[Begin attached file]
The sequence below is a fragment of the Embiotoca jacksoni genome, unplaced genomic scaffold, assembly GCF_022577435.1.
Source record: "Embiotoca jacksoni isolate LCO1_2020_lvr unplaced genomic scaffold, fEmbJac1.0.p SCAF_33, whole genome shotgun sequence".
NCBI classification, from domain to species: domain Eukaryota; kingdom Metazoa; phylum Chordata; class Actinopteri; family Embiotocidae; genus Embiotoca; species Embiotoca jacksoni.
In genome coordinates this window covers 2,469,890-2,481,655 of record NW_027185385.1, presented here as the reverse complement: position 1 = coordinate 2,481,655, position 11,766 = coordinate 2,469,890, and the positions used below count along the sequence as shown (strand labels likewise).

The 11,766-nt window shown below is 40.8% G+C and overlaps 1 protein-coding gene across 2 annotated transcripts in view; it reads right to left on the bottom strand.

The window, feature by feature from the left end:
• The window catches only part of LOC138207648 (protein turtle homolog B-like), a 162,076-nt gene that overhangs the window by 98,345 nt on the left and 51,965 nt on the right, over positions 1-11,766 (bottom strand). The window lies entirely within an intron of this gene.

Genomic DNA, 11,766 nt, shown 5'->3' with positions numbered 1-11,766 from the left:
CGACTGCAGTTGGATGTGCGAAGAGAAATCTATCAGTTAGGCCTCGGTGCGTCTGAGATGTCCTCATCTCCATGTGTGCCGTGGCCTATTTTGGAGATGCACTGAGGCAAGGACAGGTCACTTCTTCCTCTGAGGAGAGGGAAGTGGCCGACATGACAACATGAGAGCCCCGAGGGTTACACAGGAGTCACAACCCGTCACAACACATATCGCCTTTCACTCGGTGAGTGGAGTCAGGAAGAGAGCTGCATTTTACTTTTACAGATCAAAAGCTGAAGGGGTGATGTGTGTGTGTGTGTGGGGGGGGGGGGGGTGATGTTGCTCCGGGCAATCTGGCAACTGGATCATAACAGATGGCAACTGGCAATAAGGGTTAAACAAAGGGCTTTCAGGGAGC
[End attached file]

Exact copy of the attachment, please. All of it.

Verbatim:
The sequence below is a fragment of the Embiotoca jacksoni genome, unplaced genomic scaffold, assembly GCF_022577435.1.
Source record: "Embiotoca jacksoni isolate LCO1_2020_lvr unplaced genomic scaffold, fEmbJac1.0.p SCAF_33, whole genome shotgun sequence".
NCBI classification, from domain to species: domain Eukaryota; kingdom Metazoa; phylum Chordata; class Actinopteri; family Embiotocidae; genus Embiotoca; species Embiotoca jacksoni.
In genome coordinates this window covers 2,469,890-2,481,655 of record NW_027185385.1, presented here as the reverse complement: position 1 = coordinate 2,481,655, position 11,766 = coordinate 2,469,890, and the positions used below count along the sequence as shown (strand labels likewise).

The 11,766-nt window shown below is 40.8% G+C and overlaps 1 protein-coding gene across 2 annotated transcripts in view; it reads right to left on the bottom strand.

The window, feature by feature from the left end:
• The window catches only part of LOC138207648 (protein turtle homolog B-like), a 162,076-nt gene that overhangs the window by 98,345 nt on the left and 51,965 nt on the right, over positions 1-11,766 (bottom strand). The window lies entirely within an intron of this gene.

Genomic DNA, 11,766 nt, shown 5'->3' with positions numbered 1-11,766 from the left:
CGACTGCAGTTGGATGTGCGAAGAGAAATCTATCAGTTAGGCCTCGGTGCGTCTGAGATGTCCTCATCTCCATGTGTGCCGTGGCCTATTTTGGAGATGCACTGAGGCAAGGACAGGTCACTTCTTCCTCTGAGGAGAGGGAAGTGGCCGACATGACAACATGAGAGCCCCGAGGGTTACACAGGAGTCACAACCCGTCACAACACATATCGCCTTTCACTCGGTGAGTGGAGTCAGGAAGAGAGCTGCATTTTACTTTTACAGATCAAAAGCTGAAGGGGTGATGTGTGTGTGTGTGTGGGGGGGGGGGGGGTGATGTTGCTCCGGGCAATCTGGCAACTGGATCATAACAGATGGCAACTGGCAATAAGGGTTAAACAAAGGGCTTTCAGGGAGC